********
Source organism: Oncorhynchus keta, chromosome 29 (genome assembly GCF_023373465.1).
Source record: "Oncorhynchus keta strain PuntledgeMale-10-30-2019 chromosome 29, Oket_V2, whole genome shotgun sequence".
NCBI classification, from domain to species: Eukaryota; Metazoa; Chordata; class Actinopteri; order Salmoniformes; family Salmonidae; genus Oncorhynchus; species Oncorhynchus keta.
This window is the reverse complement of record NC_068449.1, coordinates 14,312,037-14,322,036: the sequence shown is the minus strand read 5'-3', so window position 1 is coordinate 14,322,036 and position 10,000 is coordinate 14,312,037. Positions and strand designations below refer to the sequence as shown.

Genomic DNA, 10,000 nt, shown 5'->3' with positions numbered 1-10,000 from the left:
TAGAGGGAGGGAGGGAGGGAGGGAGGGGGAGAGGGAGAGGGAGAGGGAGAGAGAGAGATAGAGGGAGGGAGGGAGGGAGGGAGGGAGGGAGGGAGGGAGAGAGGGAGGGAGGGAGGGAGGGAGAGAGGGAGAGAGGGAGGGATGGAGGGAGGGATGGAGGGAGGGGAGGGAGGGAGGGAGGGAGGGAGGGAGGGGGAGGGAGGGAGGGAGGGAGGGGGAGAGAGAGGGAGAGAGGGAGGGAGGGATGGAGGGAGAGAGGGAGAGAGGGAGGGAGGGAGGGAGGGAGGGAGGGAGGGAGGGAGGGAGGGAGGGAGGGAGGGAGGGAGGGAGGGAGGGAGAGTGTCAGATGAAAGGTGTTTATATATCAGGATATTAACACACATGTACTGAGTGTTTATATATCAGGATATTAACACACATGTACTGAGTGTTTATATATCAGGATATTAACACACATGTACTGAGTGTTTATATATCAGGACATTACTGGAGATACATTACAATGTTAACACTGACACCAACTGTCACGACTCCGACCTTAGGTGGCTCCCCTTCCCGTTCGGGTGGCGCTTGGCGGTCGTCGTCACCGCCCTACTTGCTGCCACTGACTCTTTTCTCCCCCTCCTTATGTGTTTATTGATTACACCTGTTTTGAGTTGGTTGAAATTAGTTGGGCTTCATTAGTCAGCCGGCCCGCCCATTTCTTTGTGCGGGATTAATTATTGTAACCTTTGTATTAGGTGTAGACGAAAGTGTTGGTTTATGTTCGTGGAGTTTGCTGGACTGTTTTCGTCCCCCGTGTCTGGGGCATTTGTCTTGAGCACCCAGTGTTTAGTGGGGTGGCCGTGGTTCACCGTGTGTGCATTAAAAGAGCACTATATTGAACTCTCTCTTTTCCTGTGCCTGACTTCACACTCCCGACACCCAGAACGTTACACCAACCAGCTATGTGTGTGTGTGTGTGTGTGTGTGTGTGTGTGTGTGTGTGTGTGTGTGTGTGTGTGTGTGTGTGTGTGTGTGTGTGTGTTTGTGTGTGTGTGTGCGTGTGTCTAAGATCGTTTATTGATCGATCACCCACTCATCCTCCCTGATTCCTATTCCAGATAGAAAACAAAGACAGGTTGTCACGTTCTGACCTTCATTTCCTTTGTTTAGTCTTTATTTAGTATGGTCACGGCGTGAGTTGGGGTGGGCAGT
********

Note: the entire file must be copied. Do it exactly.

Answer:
Source organism: Oncorhynchus keta, chromosome 29 (genome assembly GCF_023373465.1).
Source record: "Oncorhynchus keta strain PuntledgeMale-10-30-2019 chromosome 29, Oket_V2, whole genome shotgun sequence".
NCBI classification, from domain to species: Eukaryota; Metazoa; Chordata; class Actinopteri; order Salmoniformes; family Salmonidae; genus Oncorhynchus; species Oncorhynchus keta.
This window is the reverse complement of record NC_068449.1, coordinates 14,312,037-14,322,036: the sequence shown is the minus strand read 5'-3', so window position 1 is coordinate 14,322,036 and position 10,000 is coordinate 14,312,037. Positions and strand designations below refer to the sequence as shown.

Genomic DNA, 10,000 nt, shown 5'->3' with positions numbered 1-10,000 from the left:
TAGAGGGAGGGAGGGAGGGAGGGAGGGGGAGAGGGAGAGGGAGAGGGAGAGAGAGAGATAGAGGGAGGGAGGGAGGGAGGGAGGGAGGGAGGGAGGGAGAGAGGGAGGGAGGGAGGGAGGGAGAGAGGGAGAGAGGGAGGGATGGAGGGAGGGATGGAGGGAGGGGAGGGAGGGAGGGAGGGAGGGAGGGAGGGGGAGGGAGGGAGGGAGGGAGGGGGAGAGAGAGGGAGAGAGGGAGGGAGGGATGGAGGGAGAGAGGGAGAGAGGGAGGGAGGGAGGGAGGGAGGGAGGGAGGGAGGGAGGGAGGGAGGGAGGGAGGGAGGGAGGGAGGGAGGGAGAGTGTCAGATGAAAGGTGTTTATATATCAGGATATTAACACACATGTACTGAGTGTTTATATATCAGGATATTAACACACATGTACTGAGTGTTTATATATCAGGATATTAACACACATGTACTGAGTGTTTATATATCAGGACATTACTGGAGATACATTACAATGTTAACACTGACACCAACTGTCACGACTCCGACCTTAGGTGGCTCCCCTTCCCGTTCGGGTGGCGCTTGGCGGTCGTCGTCACCGCCCTACTTGCTGCCACTGACTCTTTTCTCCCCCTCCTTATGTGTTTATTGATTACACCTGTTTTGAGTTGGTTGAAATTAGTTGGGCTTCATTAGTCAGCCGGCCCGCCCATTTCTTTGTGCGGGATTAATTATTGTAACCTTTGTATTAGGTGTAGACGAAAGTGTTGGTTTATGTTCGTGGAGTTTGCTGGACTGTTTTCGTCCCCCGTGTCTGGGGCATTTGTCTTGAGCACCCAGTGTTTAGTGGGGTGGCCGTGGTTCACCGTGTGTGCATTAAAAGAGCACTATATTGAACTCTCTCTTTTCCTGTGCCTGACTTCACACTCCCGACACCCAGAACGTTACACCAACCAGCTATGTGTGTGTGTGTGTGTGTGTGTGTGTGTGTGTGTGTGTGTGTGTGTGTGTGTGTGTGTGTGTGTGTGTGTGTGTGTGTTTGTGTGTGTGTGTGCGTGTGTCTAAGATCGTTTATTGATCGATCACCCACTCATCCTCCCTGATTCCTATTCCAGATAGAAAACAAAGACAGGTTGTCACGTTCTGACCTTCATTTCCTTTGTTTAGTCTTTATTTAGTATGGTCACGGCGTGAGTTGGGGTGGGCAGT